Removing Chocolate Stains

Have you ever eaten a chocolate sundae and looked down to see the chocolate has dripped on your shirt?  It can almost ruin that yummy experience you just had.  Never fear, there’s ways to get rid of that chocolate stain!

  • Scrape or blot away any excess chocolate from stain. Be gentle when doing this, because you don’t want to grind the chocolate into the fibers.
  • Flush the back of the stained fabric with cold running water or soda water. Ideally, hold the fabric under the tap or saturate the stain with cold water or soda water. This will help loosen the chocolate and flush them out of the clothing fibers.
  • Rub a laundry detergent or liquid dish-washing detergent into the stain. Do this thoroughly (but not too rough) and make sure the detergent saturates the fabric. Persil liquid has a Stain Eraser Ball that you can use for pre-treating stains.

  • Soak the garment in cold water for 15 minutes, and gently rub at the stain every 3-5 minutes or so. Keep on doing this and rinsing, until the stain is gone. You may need to re-apply more detergent for a tough stain.
  • If the stain persists, apply a commercial stain remover.
  • Launder as usual in the washing machine, and the stain should be gone! If not, repeat Steps 2 to 5. Be sure to check the stain is completely gone before you tumble-dry or iron the garment.

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Removing Diesel/Gas Stains and Odors

Have you ever been pumping gas and all of a sudden the tank is full and Ooops! the gas splashes out and right on to your clothes? So how do you get that awful odor out? It’s important to know that diesel/gas stains make all fabrics more flammable than normal so it is very important to handle the items carefully.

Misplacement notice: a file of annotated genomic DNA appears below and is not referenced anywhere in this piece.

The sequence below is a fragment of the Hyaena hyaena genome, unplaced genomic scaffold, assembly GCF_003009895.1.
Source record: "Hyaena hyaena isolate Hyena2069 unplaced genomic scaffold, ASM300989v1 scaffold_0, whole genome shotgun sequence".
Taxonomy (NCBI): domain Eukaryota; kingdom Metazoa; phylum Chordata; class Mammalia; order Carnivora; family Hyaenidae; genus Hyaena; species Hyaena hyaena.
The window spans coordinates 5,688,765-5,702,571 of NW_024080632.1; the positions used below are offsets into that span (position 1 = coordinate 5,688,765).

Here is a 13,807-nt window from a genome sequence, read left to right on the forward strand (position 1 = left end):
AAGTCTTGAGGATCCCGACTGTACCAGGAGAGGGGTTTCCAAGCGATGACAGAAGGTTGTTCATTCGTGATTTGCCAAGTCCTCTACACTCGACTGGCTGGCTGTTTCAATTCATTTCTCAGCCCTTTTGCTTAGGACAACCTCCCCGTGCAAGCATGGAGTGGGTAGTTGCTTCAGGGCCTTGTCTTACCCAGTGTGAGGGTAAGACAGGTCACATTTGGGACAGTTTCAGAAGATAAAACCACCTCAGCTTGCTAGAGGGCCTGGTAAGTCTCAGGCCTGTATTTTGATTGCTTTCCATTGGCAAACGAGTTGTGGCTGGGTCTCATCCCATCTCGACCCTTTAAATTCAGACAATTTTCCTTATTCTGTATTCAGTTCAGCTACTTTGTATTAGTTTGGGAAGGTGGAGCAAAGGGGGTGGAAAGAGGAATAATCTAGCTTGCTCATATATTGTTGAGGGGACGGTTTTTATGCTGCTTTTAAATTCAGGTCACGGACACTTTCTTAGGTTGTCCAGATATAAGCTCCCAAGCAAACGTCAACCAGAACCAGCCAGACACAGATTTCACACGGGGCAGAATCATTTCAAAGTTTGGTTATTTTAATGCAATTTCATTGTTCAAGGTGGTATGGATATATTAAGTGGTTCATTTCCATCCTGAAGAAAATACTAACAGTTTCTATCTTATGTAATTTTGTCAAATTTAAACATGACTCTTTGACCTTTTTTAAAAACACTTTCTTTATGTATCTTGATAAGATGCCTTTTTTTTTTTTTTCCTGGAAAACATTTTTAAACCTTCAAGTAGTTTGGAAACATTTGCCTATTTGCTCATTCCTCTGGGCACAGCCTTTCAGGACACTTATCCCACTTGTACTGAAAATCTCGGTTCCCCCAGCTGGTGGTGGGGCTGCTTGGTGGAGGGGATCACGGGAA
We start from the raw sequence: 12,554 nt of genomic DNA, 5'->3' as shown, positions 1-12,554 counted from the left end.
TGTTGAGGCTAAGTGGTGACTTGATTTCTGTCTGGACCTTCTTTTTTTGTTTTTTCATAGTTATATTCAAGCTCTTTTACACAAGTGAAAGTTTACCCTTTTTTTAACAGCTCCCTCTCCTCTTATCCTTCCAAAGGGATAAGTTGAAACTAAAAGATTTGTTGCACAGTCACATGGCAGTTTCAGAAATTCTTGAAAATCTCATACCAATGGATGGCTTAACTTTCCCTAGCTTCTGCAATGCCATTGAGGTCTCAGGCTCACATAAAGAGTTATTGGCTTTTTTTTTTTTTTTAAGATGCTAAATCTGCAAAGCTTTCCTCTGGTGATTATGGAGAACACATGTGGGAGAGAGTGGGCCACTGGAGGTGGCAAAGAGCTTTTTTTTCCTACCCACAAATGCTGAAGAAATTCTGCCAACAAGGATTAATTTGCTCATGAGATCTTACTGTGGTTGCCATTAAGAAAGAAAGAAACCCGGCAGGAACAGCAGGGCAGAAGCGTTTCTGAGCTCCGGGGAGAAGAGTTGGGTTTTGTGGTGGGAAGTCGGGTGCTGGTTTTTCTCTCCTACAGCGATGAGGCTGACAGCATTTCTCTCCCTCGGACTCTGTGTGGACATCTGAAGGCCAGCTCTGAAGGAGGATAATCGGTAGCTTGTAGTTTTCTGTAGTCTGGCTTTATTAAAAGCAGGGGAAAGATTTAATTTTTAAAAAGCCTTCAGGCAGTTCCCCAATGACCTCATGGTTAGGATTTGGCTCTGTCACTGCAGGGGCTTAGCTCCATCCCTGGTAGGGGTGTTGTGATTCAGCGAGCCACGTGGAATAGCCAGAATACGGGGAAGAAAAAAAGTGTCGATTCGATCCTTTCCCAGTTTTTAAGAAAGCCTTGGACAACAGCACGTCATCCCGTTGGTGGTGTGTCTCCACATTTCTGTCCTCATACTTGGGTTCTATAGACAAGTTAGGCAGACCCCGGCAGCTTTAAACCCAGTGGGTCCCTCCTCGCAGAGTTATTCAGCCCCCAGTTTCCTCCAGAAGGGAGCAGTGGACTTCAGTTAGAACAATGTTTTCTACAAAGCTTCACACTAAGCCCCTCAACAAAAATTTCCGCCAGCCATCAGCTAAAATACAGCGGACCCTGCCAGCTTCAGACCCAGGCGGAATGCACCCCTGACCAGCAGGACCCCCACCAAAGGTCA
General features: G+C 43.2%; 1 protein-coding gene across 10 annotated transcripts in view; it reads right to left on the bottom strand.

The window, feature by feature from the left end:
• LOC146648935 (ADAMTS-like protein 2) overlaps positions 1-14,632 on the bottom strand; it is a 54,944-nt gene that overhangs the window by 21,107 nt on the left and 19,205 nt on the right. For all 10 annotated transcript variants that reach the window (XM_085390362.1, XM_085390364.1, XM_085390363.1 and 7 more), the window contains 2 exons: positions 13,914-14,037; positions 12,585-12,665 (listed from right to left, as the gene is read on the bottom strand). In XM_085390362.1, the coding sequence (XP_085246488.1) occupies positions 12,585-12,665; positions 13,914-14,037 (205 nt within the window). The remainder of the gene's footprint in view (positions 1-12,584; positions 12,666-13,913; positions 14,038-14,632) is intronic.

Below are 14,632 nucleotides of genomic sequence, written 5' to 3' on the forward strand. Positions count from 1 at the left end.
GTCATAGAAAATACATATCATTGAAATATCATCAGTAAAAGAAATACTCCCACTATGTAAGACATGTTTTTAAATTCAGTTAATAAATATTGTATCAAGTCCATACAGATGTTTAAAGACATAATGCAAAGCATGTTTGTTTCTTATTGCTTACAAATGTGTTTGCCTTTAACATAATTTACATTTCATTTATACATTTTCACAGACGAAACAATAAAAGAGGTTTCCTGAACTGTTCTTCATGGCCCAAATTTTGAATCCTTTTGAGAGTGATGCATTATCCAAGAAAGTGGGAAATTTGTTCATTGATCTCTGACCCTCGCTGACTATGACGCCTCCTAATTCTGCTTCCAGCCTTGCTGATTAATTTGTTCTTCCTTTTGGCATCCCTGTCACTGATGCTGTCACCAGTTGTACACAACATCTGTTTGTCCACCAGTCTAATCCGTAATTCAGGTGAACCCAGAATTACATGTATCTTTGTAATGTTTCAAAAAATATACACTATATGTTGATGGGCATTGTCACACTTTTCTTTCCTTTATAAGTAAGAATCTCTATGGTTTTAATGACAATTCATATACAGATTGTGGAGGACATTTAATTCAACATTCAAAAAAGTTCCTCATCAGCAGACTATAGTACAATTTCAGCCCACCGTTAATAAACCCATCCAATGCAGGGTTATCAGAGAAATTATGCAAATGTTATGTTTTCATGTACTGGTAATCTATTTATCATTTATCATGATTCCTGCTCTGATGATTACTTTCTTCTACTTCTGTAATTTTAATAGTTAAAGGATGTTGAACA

IMPORTANT NOTE: Gas and diesel stained clothes and rags should not be washed with other clothing. If after washing you can still smell fuel odor, do not place the garments in a clothes dryer. The excessive heat can cause the fabric to burst into flames.

Since gasoline and diesel are petroleum oil-based stains, they need to be pretreated using a solvent based stain removal product, like Shout or Spray ‘n Wash. If you don’t have a solvent-based pre-treater, apply a bit of enzyme-based heavy-duty liquid detergent, like Tide or Persil to the stain and work it in by gently rubbing with a soft bristle brush. Allow the stain remover to work for at least fifteen minutes before washing.

After pretreatment, wash the garment as usual in the hottest water appropriate for the fabric. Inspect the garment for stains and sniff for odors before drying and repeat treatment if necessary.

If there is still any lingering fuel odors, soak the stained clothes overnight in enough water to completely submerge the fabric with 1 cup baking soda added. Then rewash and rinse as usual.

For exceptionally heavy odors, fill the washer, deep sink or plastic tub with warm water and add 1 cup household ammonia. Shut the lid or cover the solution if possible. Allow the garments to soak for several hours or overnight. Drain the washer and wash as usual.

DO NOT USE ANY CHLORINE BLEACH during the soaking or washing because dangerous fumes can form.

Allowing the clothes to air dry outside will help remove odors as well. Again, if any trace of odor remains, air dry on an indoor rack or outside on a clothesline. Do not put these items in an electric or gas dryer.

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